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CMA blocks JD Sports' Footasylum takeover

JD Sports Fashion’s executive chairman Peter Cowgill has described the competition watchdog’s decision to prohibit his company’s acquisition of rival retailer Footasylum as “absurd”. 

In its final report, the Competition and Markets Authority (CMA) concluded that the transaction would lead to a ”substantial lessening of competition nationally”.

It said the merger would “leave shoppers with fewer discounts or receiving lower quality customer service”, and has ruled that JD Sports must sell Footasylum.

The watchdog provisionally ruled against JD Sports’ £90m purchase of rival Footasylum on 11 February. The watchdog asked JD Sports to offer remedies by 25 February, and said the final decision would be made on 11 May.

Explaining its final decision to block the takeover, Kip Meek, chair of the CMA inquiry group, said: “Our investigation analysed a large body of evidence that shows JD Sports and Footasylum are close competitors. This deal would mean the removal of a direct competitor from the market, leaving customers worse off. Based on the evidence we have seen, blocking the deal is the only way to ensure they are protected.

“This decision comes at a very difficult time for retailers and we have been careful to consider the effects of coronavirus. However, we need to make sure we think about the impact of this merger on shoppers, both now and in the foreseeable future and we do not see the effects of the current crisis changing the competitive dynamics in a way that diminishes the substantial lessening of competition which we need to remedy.

”We never take decisions to block mergers lightly, but in this case the evidence has shown it is necessary for JD Sports to sell Footasylum, so that they can continue to compete against each other as independent businesses.”

Cowgill said the group “fundamentally disagrees” with the CMA’s decision. He described the conclusion as “absurd” given the UK high street is in lockdown amid the coronavirus pandemic.  

The group is now considering whether to formally challenge today’s decision in the Competition Appeal Tribunal.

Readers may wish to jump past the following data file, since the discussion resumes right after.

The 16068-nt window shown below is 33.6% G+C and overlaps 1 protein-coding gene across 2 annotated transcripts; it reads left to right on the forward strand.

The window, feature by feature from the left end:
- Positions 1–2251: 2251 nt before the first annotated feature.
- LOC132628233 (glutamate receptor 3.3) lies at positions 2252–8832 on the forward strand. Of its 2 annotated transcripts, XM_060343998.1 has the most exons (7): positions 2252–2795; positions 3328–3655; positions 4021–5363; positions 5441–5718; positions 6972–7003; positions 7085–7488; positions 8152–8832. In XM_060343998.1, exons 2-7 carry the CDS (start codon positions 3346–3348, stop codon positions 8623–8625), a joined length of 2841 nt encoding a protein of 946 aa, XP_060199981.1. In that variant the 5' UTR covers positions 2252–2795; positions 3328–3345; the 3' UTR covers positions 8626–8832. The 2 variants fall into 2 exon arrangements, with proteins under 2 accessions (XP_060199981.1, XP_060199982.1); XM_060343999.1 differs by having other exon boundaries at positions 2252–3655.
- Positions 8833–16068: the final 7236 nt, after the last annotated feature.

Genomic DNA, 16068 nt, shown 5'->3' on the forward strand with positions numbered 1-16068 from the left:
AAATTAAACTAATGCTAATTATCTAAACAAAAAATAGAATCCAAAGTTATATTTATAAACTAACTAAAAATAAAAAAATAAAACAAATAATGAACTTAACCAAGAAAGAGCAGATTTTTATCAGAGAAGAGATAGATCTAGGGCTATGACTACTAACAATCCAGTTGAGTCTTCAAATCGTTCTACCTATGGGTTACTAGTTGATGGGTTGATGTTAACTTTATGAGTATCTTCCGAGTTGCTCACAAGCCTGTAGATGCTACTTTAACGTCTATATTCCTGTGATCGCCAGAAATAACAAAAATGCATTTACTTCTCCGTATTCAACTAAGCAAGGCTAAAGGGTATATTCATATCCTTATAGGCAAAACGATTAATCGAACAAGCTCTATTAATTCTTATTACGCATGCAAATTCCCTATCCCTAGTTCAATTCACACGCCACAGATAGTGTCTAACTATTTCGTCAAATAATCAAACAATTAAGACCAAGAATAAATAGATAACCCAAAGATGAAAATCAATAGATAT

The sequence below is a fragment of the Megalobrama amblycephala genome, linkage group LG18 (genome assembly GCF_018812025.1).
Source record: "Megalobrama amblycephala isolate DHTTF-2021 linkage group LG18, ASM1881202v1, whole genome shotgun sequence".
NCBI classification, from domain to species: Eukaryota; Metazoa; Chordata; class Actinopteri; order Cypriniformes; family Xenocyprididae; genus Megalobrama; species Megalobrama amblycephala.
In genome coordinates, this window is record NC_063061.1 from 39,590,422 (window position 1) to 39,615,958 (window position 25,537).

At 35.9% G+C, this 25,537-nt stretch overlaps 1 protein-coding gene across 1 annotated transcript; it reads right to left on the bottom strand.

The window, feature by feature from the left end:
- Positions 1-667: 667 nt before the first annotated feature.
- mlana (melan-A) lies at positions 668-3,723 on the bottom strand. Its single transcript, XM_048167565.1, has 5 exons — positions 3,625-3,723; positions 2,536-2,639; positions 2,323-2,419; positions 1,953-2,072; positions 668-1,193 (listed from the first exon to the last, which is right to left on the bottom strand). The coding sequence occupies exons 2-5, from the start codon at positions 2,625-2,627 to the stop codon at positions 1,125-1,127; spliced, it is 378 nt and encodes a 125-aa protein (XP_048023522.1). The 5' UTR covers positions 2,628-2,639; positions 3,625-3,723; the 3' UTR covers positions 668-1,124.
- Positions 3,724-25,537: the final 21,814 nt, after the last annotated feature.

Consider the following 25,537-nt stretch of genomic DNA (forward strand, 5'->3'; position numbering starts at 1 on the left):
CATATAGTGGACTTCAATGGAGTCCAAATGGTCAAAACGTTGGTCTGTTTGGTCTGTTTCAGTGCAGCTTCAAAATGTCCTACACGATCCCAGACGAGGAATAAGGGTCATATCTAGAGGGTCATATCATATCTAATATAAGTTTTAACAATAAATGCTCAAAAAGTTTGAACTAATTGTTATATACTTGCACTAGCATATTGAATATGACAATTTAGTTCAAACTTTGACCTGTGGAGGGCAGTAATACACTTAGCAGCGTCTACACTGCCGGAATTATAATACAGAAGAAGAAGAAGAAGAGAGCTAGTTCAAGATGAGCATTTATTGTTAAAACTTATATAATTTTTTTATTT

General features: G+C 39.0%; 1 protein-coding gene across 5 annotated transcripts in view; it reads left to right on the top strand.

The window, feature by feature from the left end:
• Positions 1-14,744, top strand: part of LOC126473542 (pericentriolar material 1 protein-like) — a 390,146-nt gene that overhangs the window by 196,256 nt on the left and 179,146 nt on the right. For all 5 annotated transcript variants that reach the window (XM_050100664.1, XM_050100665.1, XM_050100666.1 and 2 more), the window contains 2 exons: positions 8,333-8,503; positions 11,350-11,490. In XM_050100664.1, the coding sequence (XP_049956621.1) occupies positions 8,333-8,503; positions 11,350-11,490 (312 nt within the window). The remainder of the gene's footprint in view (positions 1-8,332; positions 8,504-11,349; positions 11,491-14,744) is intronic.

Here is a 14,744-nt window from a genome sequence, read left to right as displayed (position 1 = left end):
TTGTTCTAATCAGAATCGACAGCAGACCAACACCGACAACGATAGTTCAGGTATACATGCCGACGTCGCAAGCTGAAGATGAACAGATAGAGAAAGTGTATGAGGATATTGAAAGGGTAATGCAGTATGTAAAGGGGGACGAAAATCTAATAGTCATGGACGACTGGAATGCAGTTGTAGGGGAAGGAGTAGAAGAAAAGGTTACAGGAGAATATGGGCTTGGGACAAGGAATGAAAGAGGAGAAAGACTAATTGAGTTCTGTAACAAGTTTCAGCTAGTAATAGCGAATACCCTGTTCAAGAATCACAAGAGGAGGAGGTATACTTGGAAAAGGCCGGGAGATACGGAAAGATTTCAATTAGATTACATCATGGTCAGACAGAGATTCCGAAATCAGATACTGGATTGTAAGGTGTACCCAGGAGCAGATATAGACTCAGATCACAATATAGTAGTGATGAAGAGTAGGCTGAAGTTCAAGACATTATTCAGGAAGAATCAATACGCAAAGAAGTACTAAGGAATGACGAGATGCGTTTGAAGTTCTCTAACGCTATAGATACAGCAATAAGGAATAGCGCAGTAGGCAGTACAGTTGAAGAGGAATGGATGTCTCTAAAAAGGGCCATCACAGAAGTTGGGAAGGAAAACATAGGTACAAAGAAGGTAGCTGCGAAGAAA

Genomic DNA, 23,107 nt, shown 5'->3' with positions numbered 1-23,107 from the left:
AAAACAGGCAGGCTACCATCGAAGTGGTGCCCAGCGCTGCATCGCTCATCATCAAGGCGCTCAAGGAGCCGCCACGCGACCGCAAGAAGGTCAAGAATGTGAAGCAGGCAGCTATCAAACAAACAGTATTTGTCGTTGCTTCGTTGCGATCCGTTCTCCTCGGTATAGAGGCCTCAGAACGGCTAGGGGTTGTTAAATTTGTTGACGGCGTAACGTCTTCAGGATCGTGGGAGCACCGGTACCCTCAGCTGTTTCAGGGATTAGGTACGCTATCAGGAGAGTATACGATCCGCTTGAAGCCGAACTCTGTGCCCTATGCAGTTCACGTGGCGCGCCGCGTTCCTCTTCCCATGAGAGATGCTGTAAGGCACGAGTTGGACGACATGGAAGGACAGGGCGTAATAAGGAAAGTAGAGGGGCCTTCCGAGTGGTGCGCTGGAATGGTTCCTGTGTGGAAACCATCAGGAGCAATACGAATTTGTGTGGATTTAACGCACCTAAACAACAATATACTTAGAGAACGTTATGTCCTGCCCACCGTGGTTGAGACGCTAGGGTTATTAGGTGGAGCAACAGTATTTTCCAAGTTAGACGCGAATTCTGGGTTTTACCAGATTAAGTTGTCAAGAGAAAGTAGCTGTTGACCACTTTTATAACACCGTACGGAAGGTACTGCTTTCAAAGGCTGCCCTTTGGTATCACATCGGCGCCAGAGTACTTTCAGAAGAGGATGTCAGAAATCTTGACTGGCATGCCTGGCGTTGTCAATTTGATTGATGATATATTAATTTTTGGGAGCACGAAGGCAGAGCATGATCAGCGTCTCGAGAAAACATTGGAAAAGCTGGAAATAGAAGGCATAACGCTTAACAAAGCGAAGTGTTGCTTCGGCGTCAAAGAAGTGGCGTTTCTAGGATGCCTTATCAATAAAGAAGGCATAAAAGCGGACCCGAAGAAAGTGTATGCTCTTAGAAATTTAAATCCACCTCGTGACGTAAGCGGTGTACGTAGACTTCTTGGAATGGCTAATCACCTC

Cowgill said: “We fundamentally disagree with the CMA’s decision, which continues to rely on an inaccurate and outdated analysis of the UK sports retail competitive landscape, and is underpinned by outdated and flawed customer surveys.

“At the same time, incredibly, the CMA has been taken in by the self-serving testimony of one notoriously vocal competitor, who has made numerous public announcements confirming their ongoing investment in their elevation strategy and who has blatantly participated in the process for their own commercial interests rather than for the benefit of consumers.

“When the CMA published its provisional findings in February, we said at the time that they demonstrated a complete misunderstanding of our market to an alarming extent. Today, and equally frustratingly, in the midst of a global pandemic and with the UK high street in a state of complete lockdown, the CMA’s final decision is even more absurd.

“Since the CMA launched its review 12 months ago, the competitive landscape in which we operate has changed beyond recognition. Further, since the outbreak of Covid-19, competition has not lessened; it has become even more intense as the consumer transition to online has accelerated at a meteoric rate. We are astounded that the CMA has failed to recognise that this isn’t just a short-term blip, but rather a long-term societal and behavioural change in how consumers shop.

“As physical stores have closed in line with government guidance, consumers have shifted their spending exclusively online, where Footasylum is an insignificant player in the context of the overall market and heavily dependent on its store estate. The clear evidence from China and other European markets is that, when current lockdown measures are lifted, it is virtually certain that footfall levels will not return to pre-crisis levels. This outcome would disproportionately impact smaller retailers like Footasylum, whose stores and shopping centre outlets rely so heavily on concentrated footfall and high trading densities.

“It is therefore extraordinary for the CMA to now require the divestment of Footasylum, in full knowledge of the impact that Covid-19 has had on its operations and, indeed, the retail industry as a whole. In this regard, we must face the fact that there is a significant probability that a prospective purchaser could look to substantially reduce Footasylum’s central operations, resulting in a considerable loss of jobs, particularly in the North West of England, which is entirely at odds with the government’s current strategy.”

He added: ”When the group made its offer in March 2019, it was our intention to fully support Footasylum and its employees to grow the business and increase the quality, range and choice of products available to customers. We still firmly believe that bringing Footasylum into the group will deliver these significant benefits for both consumers and the UK high street.

“At no time during this process has the CMA considered deviating from its erroneous view of competition in our market, which was determined at a premature stage, and heavily influenced by a snapshot customer survey and the picture presented by a self-interested third party. Given the injustice of the CMA’s decision and its disregard of irrefutable evidence of real-world competition, we will now carefully consider whether to formally challenge today’s decision in the Competition Appeal Tribunal.”

Drapers’ coronavirus update

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